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From Multichannel News:

Quote:
A&E's the Next Net To Enter HDTV Fray



By Matt Stump

Multichannel News

5/5/2003


A&E Television Networks is dipping its toe into the HDTV waters, joining several more high-profile, HD-conscious basic networks inside the National Cable & Telecommunications Association's HD Pavilion at June's National Show in Chicago.


AETN will show off two series in the HD Pavilion: the original movie The Crossing, and an episode from The History Channel's miniseries Gold, said A&E Networks senior vice president of affiliate sales David Zagin.


Another batch of AETN content will be part of an HD promotional reel, which will appear in another part of the exhibit. The company will supply short HD clips from an array of fare, including Live by Request, The Great Gatsby, Cold Case Files and 100 Centre Street from A&E; The History Channel's The Grand Canyon and Modern Marvels; and selected material from The Biography Channel.


"We think HDTV is important, but we also need to take some time to actually look at the plan," Zagin said. "We're taking a serious look at how quickly and how much we'll ramp up. We're looking at maybe ramping up some production, shooting some films in 2003 and 2004 in digital."


Currently, Live by Request is the only show that A&E films in HD. The other content on display at The National Show will be product that was shot on film, but later upconverted to the enhanced format.


Zagin said A&E is presently in discussions with HD aggregators — principally HDNet and In Demand — about supplying content that would be part of an aggregate HDTV channel.


"We don't have enough content yet to support a 24-hour network," Zagin said. But partnering with an aggregator could make sense.


"If they are successful at gaining product, I think it could help HD," he said. "You could put quality product on one platform and it's a nice entreé to get your brands out into the HD environment without much expense.


"We're talking to aggregators about the revenue implications and opportunities, as well as the cost implications," he continued. "The aggregator model will be a great promotion platform for your linear networks."

 

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We (my wife in particular) watches a lot of stuff on A&E. It is probably the single most watched channel.

Since most of what they show is not available in HDTV, don't know what this all means. Guess they would add programs that are avialable.


Now that we have started watching more HDTV, it is hard watching std. def. TV.


...mike
 

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Sounds great to have more networks announcing!!
 

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Benji,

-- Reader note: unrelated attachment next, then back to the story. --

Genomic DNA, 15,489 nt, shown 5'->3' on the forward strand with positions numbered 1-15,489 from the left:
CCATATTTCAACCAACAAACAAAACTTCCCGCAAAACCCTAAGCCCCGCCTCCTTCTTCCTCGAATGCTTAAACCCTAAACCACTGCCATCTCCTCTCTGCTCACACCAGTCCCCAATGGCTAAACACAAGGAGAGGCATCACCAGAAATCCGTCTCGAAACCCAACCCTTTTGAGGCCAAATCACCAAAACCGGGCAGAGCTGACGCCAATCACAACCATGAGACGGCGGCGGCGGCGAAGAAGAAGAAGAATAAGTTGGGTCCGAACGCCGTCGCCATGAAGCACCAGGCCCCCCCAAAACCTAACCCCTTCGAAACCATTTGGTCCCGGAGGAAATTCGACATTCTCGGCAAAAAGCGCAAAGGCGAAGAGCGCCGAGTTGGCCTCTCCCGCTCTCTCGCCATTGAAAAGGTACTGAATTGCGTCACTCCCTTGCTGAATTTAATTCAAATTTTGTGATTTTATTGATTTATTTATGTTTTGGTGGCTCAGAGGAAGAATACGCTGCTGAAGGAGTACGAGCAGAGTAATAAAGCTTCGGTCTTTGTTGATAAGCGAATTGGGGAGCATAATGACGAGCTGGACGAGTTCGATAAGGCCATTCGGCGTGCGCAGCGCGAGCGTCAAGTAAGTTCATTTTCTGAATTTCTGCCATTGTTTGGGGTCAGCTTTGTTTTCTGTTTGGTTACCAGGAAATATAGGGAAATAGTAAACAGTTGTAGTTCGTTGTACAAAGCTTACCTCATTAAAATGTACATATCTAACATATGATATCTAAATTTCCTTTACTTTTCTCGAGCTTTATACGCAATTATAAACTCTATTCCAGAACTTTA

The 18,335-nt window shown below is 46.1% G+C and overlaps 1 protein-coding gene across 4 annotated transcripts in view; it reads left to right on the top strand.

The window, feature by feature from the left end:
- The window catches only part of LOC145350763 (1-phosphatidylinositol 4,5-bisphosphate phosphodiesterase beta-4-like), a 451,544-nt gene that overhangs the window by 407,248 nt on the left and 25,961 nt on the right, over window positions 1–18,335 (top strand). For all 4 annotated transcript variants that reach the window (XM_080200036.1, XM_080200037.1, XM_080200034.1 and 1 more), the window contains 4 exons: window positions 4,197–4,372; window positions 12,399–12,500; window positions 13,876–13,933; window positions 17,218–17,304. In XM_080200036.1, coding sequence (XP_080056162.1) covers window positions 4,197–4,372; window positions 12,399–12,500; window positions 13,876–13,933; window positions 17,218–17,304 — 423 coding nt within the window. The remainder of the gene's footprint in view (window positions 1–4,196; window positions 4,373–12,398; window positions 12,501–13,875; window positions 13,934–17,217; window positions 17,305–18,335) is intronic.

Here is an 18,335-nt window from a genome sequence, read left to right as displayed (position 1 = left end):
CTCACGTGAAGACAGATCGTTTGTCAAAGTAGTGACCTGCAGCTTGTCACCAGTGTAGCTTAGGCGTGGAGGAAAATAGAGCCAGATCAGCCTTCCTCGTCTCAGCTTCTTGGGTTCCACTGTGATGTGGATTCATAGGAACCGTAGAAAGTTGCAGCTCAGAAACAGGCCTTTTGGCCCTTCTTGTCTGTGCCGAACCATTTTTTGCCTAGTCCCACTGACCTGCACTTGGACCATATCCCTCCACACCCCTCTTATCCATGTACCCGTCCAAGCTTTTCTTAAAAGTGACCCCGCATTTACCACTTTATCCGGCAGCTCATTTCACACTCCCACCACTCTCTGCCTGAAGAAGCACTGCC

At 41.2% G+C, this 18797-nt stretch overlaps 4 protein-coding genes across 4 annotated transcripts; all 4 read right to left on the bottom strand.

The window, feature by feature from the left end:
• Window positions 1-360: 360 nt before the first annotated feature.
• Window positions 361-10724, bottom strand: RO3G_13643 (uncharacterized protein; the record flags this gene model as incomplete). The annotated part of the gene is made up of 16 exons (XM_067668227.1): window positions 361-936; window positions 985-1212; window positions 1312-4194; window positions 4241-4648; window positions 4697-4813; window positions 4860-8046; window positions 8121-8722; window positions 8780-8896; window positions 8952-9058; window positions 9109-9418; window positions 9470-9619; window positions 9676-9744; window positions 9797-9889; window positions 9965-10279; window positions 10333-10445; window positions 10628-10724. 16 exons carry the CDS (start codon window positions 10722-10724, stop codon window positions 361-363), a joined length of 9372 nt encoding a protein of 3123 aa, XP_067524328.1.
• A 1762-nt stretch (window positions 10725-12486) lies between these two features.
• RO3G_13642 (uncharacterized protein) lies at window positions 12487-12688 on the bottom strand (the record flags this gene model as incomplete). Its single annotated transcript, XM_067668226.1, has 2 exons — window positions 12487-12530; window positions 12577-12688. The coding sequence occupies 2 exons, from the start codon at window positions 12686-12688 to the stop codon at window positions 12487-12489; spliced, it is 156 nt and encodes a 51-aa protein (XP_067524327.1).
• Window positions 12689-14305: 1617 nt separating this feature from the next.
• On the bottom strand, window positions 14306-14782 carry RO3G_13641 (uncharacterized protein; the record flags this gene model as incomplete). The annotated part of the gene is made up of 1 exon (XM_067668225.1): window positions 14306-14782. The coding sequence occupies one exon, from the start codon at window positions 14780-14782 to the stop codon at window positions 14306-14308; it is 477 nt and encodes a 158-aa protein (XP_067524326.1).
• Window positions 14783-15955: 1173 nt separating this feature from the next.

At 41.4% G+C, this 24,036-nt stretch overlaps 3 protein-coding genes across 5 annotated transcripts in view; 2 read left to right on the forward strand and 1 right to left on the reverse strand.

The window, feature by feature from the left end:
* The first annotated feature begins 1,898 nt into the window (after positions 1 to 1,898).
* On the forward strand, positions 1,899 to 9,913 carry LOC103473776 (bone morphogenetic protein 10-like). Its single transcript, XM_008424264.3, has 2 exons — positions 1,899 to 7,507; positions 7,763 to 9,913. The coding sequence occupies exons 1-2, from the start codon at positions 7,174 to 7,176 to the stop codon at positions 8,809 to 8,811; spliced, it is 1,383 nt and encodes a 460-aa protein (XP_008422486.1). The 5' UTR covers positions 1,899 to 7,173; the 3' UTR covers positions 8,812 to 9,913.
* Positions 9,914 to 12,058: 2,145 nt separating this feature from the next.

Read the article above. A&E isn't coming in HDTV anytime soon; a dedicated A&E HDTV channel is several years away. Instead, A&E is looking to sell some HDTV content to the Hdnet and InHD channels.
 

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bfdtv.... That's better than the stunts pulled by some other new comers! (like ESPN-HD for one, no content, no venu, pure vapor!) Not that you could keep everyone happy at the same time, no matter what you did. Seems A&E has some sort of plan at least.
 

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bfdtv...I was just being a teeny bit cynical. Anyways, DIRECTV negotiations for more HD stations generally take a couple of years at least. Maybe they ought to start now and by the time A&EHD becomes reality, they would have reached an agreement.
 

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I think A&E's viewship skews older than most. They have the money for HDTV, but probably the least interest of any demographic.
 

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I think that "documentary" type programs would have the easiest change to HDTV. They only use 1 or 2 cameras for a scene, no live feeds, and little fast action. All that is needed is a couple of HD cameras, and access to a HD editing board.
 

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Quote:
Originally posted by Newbie
I think A&E's viewship skews older than most. They have the money for HDTV, but probably the least interest of any demographic.
In the TV business, anyone over 35 is considered older.

That said, people in their late 40's and 50's have both the money AND the will to get the latest and greatest - be it technology or cars.

Once people are in their mid 60's or older is when they are satisifekd w. the old inferior items they have gotten used to and don't want to make any changes and disrupt their comfort level.

My father, who when younger would adapt quite easily to new technology, refused to adapt once he hit 70 or so.

My father-in-law who is nearing 80, refused to get rid of his old clunker car for years. (Now doesn't drive at all, but won't sell the car which isn't really worth much but takes up space.) They won't let me get rid of their 17 y.o. TV which is dying and get them a new one.


...mike
 

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For nearly all us, Hd will never get here fast enough, only in bits and pieces.
 
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